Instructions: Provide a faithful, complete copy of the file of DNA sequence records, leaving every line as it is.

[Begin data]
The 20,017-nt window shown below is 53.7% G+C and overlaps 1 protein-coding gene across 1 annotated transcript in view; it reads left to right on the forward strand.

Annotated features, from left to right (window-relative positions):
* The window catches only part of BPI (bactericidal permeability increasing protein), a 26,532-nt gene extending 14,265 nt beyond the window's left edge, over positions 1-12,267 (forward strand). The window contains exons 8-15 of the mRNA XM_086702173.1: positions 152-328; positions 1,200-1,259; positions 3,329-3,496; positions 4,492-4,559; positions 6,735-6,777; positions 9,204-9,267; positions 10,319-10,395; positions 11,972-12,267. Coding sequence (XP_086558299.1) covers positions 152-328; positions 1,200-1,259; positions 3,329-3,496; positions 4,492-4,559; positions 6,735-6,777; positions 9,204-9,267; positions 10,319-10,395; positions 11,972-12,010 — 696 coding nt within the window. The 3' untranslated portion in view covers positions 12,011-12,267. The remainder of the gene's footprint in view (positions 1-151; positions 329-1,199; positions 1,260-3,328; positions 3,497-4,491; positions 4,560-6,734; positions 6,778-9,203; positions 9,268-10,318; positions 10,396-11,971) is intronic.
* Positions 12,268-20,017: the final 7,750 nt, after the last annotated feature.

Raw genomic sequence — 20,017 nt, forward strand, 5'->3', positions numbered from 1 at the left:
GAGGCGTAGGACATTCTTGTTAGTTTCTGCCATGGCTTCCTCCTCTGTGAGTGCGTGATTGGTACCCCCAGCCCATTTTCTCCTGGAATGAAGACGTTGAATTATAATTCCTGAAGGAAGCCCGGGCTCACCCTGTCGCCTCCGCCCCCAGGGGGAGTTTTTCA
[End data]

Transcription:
The 20,017-nt window shown below is 53.7% G+C and overlaps 1 protein-coding gene across 1 annotated transcript in view; it reads left to right on the forward strand.

Annotated features, from left to right (window-relative positions):
* The window catches only part of BPI (bactericidal permeability increasing protein), a 26,532-nt gene extending 14,265 nt beyond the window's left edge, over positions 1-12,267 (forward strand). The window contains exons 8-15 of the mRNA XM_086702173.1: positions 152-328; positions 1,200-1,259; positions 3,329-3,496; positions 4,492-4,559; positions 6,735-6,777; positions 9,204-9,267; positions 10,319-10,395; positions 11,972-12,267. Coding sequence (XP_086558299.1) covers positions 152-328; positions 1,200-1,259; positions 3,329-3,496; positions 4,492-4,559; positions 6,735-6,777; positions 9,204-9,267; positions 10,319-10,395; positions 11,972-12,010 — 696 coding nt within the window. The 3' untranslated portion in view covers positions 12,011-12,267. The remainder of the gene's footprint in view (positions 1-151; positions 329-1,199; positions 1,260-3,328; positions 3,497-4,491; positions 4,560-6,734; positions 6,778-9,203; positions 9,268-10,318; positions 10,396-11,971) is intronic.
* Positions 12,268-20,017: the final 7,750 nt, after the last annotated feature.

Raw genomic sequence — 20,017 nt, forward strand, 5'->3', positions numbered from 1 at the left:
GAGGCGTAGGACATTCTTGTTAGTTTCTGCCATGGCTTCCTCCTCTGTGAGTGCGTGATTGGTACCCCCAGCCCATTTTCTCCTGGAATGAAGACGTTGAATTATAATTCCTGAAGGAAGCCCGGGCTCACCCTGTCGCCTCCGCCCCCAGGGGGAGTTTTTCA